Heartworm is a blood parasite that can potentially pose a serious health threat to dogs in Canada and the United States. Heartworms are large roundworms that live in the right side of the heart and the blood vessels that supply the lungs, surviving on nutrients which they steal from the dog’s bloodstream. They can grow to a length of 15-30 centimetres, and in severe cases a dog may be infested with hundreds of worms. Damage to the heart, lungs and liver as well as obstruction of blood flow may result from this infestation. Eventually, fluid may build up in the lungs and restrict the dog’s breathing. When damage to the internal organs is severe enough, death may be the result. Heartworms are spread by mosquitoes. When a mosquito bites an infected dog, it will inject the immature worms (microfilariae) produced by the adults in the heart along with the blood from the dog. The immature worms develop in the mosquito over the next few weeks until they reach an infective stage. When the mosquito bites an uninfected dog, it will inject the immature worms into the tissues with it’s saliva. From here, the immature worms develop further and migrate to the lungs and potentially the heart where they will mature into adults and begin reproducing. This cycle continues unchecked unless treatment is given.
The signs of heartworm disease are usually detectable only after the disease has progressed and much damage has already been done to the internal organs. This damage may be irreversible. An advanced case may develop such signs as general listlessness, a chronic cough, laboured breathing, and weight loss. The animal may also tire easily during exercise and collapse due to heart failure. Many cases in Ontario have no clinical signs due to low parasite burdens.
Treatment for heartworm disease is available. However, the method is costly and not without dangers. Treatment involves a series of injections to kill the adult worms. During this time period the dog must be kept very quiet, as even minimal exercise may result in serious problems from the dead and dying worms. After the adult worms are destroyed, a treatment to kill the immature worms in the bloodstream must be given. However, if the dog is receiving monthly heartworm preventatives, these typically eliminate the immature parasites after a number of treatments.
Prevention is the Key Heartworm may be easily prevented in southern Ontario. Start by having your veterinarian examine a sample of your dog’s blood for the presence of adult parasites. The appropriate testing frequency will be decided by your veterinarian. If your dog is not infected and depending on the risk of infection, a preventative program should be started. The preventative program involves giving the dog a pill or applying a solution to the skin once a month during mosquito season. This medication destroys the immature heartworms transmitted by the mosquitoes and stops the cycle of the parasites. We will never be able to completely eliminate heartworm, as it is now being found in the wild dog (coyote) and stray dog population which we cannot control. This will, unfortunately, act as a source of infection for the pet population. Preventive programs should not be started before your dog has been tested for the presence of heartworm infection by your veterinarian. The test and the preventive program should be undergone each spring with the medication continuing throughout the summer until November. For those of you who vacation in the United States with your dog, consult your veterinarian regarding the best way to provide continual protection against this easily preventable disease.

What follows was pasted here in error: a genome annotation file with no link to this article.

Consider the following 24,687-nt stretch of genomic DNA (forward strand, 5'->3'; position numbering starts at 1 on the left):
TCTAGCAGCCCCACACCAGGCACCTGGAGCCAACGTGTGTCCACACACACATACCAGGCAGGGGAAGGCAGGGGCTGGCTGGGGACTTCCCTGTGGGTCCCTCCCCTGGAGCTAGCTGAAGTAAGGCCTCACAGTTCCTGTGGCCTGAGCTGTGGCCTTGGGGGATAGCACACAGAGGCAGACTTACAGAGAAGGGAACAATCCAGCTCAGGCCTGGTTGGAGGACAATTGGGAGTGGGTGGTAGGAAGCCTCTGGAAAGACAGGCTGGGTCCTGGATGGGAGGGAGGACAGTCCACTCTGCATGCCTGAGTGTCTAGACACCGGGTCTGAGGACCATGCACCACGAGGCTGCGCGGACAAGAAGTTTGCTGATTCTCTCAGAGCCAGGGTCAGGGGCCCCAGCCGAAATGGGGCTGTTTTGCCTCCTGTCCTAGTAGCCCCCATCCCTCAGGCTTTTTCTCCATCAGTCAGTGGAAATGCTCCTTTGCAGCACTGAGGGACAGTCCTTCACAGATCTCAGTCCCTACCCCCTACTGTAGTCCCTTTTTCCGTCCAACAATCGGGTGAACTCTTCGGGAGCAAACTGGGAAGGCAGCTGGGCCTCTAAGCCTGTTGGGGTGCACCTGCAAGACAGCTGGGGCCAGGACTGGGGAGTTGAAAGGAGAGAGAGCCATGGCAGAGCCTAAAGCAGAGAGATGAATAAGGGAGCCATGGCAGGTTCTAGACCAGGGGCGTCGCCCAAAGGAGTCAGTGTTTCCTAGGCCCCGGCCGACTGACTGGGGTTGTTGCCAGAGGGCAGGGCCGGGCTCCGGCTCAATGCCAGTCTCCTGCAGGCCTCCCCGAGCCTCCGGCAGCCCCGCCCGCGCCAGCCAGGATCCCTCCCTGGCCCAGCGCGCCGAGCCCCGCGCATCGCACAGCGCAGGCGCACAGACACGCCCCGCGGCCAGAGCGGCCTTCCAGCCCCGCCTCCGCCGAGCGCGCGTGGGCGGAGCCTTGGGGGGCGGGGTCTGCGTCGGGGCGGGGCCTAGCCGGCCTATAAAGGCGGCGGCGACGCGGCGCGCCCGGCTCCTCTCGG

Common Questions About Heartworm
As veterinarians, we get asked many questions about this parasite and how to prevent it. The most common questions and improper assumptions are reviewed below.
Q. My pet was on heartworm medication throughout the last mosquito season. Why do I need to have my pet tested for heartworm this year? Of the 268 dogs with heartworm in Ontario in 2002, 30 had been on preventive medication (89% had received no preventative medication). Most failures could be traced to a lack of either owner or pet compliance on giving or taking the medication respectively. No medication is foolproof. Also, as mentioned earlier, the earlier a heartworm infection is detected and treated, the less damage is done to your pet’s heart. Also, depending on the type of heartworm preventive medication used, if given to a dog already infected with heartworm, a mild to severe allergic reaction may occur. For this reason, the heartworm preventive medication is a prescription product.
Q. I’ve heard that heartworm is on the decrease. Do I really need to worry about it in my pet? While it is true that the number of dogs testing positive for heartworm in Ontario overall is down, this is likely attributed to the fact that most dogs are on preventive heartworm medication. The decline in the number of positive cases is a testament to how effective a preventive program is. If one were to stop, especially with the presence of this parasite in the stray and wild dog population we would needlessly increase the risk of heartworm infection in our pets.
Q. If my dog is always indoors and never gets bitten by a mosquito, does it need a heartworm prevention program? Mosquitos are a fact of life during the summer months in Ontario, and we have yet to see a foolproof method of avoiding contact with the insect. Remember – it only takes one mosquito bite to infect a dog with heartworm.
Consult your veterinarian about diagnosis and prevention of canine heartworm disease.